/x'/2 = x'x'* = (x + ix)(x - ix) = x2 + x2 (5)

for x and X real. Therefore, we have for the 8-space line element, in which the metrical line element S2 is real,

S2 = x2 c2t2 + X2 - c2i2 (6a)

Causality is defined by remaining on the light cone, in real spacetime, as

s2 = x2 - c2t2 = x2 t2 (6b)

We can use atomic units so that we have the condition c =1 for simplicity, then generalized causality in complex spacetime is defined by

s2 = X2 = t2 + X2

in the x, t, X, i generalized light cone 8-dimensional "space".

Let us calculate the interval spatial separation between two event occurrences (x1,X1) ant (x2,X2) with real spatial separation Dx = x2 - x1 and imaginary spatial separation DX = X2 -X1 and real temporal separation Dt = t2 - t1 to and imaginary temporal separation Di = i2-i1. Then the distance along the line element is Ds2 = (x2 + x2 + t2 -i2) and it must be true that the line interval is a real separation. Then for the choice of units in which c = 1,

Ds2 = (x2 -x1)2 + (X2 - X1)2- (t2 -t1)2 - (i2 - i1)2 (8)

Ds2 = (x2 -x1)2 + (x2 - x1)2 for the space part (9)
- (t2 - t1)2 - (i2 - i1)2 for the time part

Because of the relative signs of the real and imaginary space and time components and in order to achieve the causality connectedness condition between the two events, of Ds2 = 0, we must "mix" space and time. That is, we use the imaginary time component to effect a zero spatial separation and we use the imaginary space component to effect a zero time separation.(7,11) We identify (x1,t1) with a receiver event (Event B) remotely perceiving information from an event target (x2,t2) (Event A).

Figure 2 represents the case where there is no time element, or Dt = 0, and in which Dx

0. Then in the simplest causal connection in which DX = 0,

Ds2 = 0 = (x2 - x1)2 - (x2 - x1)2 (10)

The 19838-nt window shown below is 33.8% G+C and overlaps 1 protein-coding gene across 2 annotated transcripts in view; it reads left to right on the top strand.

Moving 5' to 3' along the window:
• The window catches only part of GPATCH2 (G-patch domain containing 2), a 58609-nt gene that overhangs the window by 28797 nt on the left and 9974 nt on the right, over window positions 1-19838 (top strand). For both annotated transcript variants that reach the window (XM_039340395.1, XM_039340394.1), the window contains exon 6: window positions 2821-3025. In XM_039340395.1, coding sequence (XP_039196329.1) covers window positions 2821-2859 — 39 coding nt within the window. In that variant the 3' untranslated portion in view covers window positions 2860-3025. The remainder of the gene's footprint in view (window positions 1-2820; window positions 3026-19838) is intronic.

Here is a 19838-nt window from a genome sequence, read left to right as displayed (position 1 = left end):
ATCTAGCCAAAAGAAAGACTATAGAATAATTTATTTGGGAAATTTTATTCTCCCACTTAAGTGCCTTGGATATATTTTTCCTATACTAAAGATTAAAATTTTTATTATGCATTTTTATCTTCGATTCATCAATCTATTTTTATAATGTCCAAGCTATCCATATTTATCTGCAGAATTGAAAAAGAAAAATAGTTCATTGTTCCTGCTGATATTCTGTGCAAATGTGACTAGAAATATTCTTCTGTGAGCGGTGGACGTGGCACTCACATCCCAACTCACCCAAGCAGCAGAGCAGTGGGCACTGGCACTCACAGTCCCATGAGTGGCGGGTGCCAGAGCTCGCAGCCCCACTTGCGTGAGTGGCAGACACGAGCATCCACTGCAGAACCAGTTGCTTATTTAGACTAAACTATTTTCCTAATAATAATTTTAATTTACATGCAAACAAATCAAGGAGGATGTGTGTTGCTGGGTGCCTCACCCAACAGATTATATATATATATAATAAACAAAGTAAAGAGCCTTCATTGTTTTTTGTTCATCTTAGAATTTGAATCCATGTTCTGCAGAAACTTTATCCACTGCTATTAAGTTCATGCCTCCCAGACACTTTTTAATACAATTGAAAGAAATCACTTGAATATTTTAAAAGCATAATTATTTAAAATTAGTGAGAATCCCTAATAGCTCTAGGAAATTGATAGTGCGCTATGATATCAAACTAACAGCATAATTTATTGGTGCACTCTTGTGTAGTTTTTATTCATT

By introducing the complex time component, one can achieve a condition in which the apparent separation in the real physical plane defined by x, t is zero, given access to the imaginary time in the X, i plane. Note that the x,t plane defines the usual light cone relations.

The causality condition in 8-space is then the full 8- space metric

Ds2 = 0 = (x2 - x1)2 - (i2 - i1)2 - (t2 - t1)2 - (X2 - X1)2 (11)

We can no longer represent this as a three-dimensional diagram (in a two-dimensional figure). We can rewrite the above expression as where the left side relates to that aspect of remote connection in space ant the right site refers to the time event correlation. The complex time and space in the 8-space representations make appear to that modality that one can access distance information as though it is not distant ant access information about future events as though it were being accessed in current time in the present.

(X2 - x1) - (i2 -i1)2 = (t2 -t1)2 - (X2 -X1) (12)

Figure 2.

Complex time model of remote connectedness. We have the usual physical spatial separation of events on the x axis in the xt plane which appears separated by a zero separation by "moving" in the Xi plane.

In fact, we cannot define the velocity of light or any physical velocity as unity, c = 1, which is often done for convenience of calculation. We have worked out the details of the connection velocities for both the real time and "precognitive" or future time remote connection cases (see Figure 3) for the real time velocities. Since velocity is a derivative quantity of space with respect to time (such as miles per hour), we must calculate, in general complex derivative forms for Vti and Vxi which vectorially add to the real velocity Vxt.(7) We can experimentally examine the time delay in spatially separated events between the Target Event B and Receiver Event B (see Figure 2).

Possible correlation of events may be possible over planetary distances, using space exploration vehicles. One possible remote phenomena to examine, in this regard, is Mach's principle (see Ref. 16). Also we have examined in detail a "holographic" motel of perception.(17)

We will now turn our attension to the remote connectedness properties which may occur in the quantum domain. We will examine the properties of solutions to the SchrÃ¶dinger equation in the complex eight-dimensional space.

Figure 3.

For real time "remote connection", we represent the relationship of velocities of signal propagation 'or the case of an event A "observing" an event B. accessing information about in the complex eight-space representation. From the prospective of event C, event A ant B are contiguous; that is, they appear as if they are not spatially separated. For real time remote connections, a five-dimensional space representation is adequate. In compact notation, where each set of three spatial dimensions is taken as a single spatial dimension, this representation becomes a three-space.(10) (XBL 783-2441)